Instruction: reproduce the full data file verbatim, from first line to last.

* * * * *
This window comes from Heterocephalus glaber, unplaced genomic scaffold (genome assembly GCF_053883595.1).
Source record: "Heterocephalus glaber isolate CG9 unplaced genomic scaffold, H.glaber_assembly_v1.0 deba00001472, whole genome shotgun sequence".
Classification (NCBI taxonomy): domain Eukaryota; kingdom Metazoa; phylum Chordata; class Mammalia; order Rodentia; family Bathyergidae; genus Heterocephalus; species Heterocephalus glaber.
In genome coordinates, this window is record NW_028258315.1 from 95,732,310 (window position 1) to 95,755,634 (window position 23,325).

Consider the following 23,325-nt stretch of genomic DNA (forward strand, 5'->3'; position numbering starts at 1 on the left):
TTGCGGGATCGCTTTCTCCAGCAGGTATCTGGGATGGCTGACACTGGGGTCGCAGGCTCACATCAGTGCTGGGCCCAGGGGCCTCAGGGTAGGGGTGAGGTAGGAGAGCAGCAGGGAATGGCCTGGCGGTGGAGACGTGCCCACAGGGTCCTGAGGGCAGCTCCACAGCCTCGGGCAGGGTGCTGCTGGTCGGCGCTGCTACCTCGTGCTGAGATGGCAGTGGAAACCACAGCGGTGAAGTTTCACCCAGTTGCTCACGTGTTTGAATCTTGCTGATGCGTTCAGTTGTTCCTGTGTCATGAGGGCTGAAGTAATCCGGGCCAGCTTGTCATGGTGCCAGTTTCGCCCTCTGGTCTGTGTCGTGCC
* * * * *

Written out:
This window comes from Heterocephalus glaber, unplaced genomic scaffold (genome assembly GCF_053883595.1).
Source record: "Heterocephalus glaber isolate CG9 unplaced genomic scaffold, H.glaber_assembly_v1.0 deba00001472, whole genome shotgun sequence".
Classification (NCBI taxonomy): domain Eukaryota; kingdom Metazoa; phylum Chordata; class Mammalia; order Rodentia; family Bathyergidae; genus Heterocephalus; species Heterocephalus glaber.
In genome coordinates, this window is record NW_028258315.1 from 95,732,310 (window position 1) to 95,755,634 (window position 23,325).

Consider the following 23,325-nt stretch of genomic DNA (forward strand, 5'->3'; position numbering starts at 1 on the left):
TTGCGGGATCGCTTTCTCCAGCAGGTATCTGGGATGGCTGACACTGGGGTCGCAGGCTCACATCAGTGCTGGGCCCAGGGGCCTCAGGGTAGGGGTGAGGTAGGAGAGCAGCAGGGAATGGCCTGGCGGTGGAGACGTGCCCACAGGGTCCTGAGGGCAGCTCCACAGCCTCGGGCAGGGTGCTGCTGGTCGGCGCTGCTACCTCGTGCTGAGATGGCAGTGGAAACCACAGCGGTGAAGTTTCACCCAGTTGCTCACGTGTTTGAATCTTGCTGATGCGTTCAGTTGTTCCTGTGTCATGAGGGCTGAAGTAATCCGGGCCAGCTTGTCATGGTGCCAGTTTCGCCCTCTGGTCTGTGTCGTGCC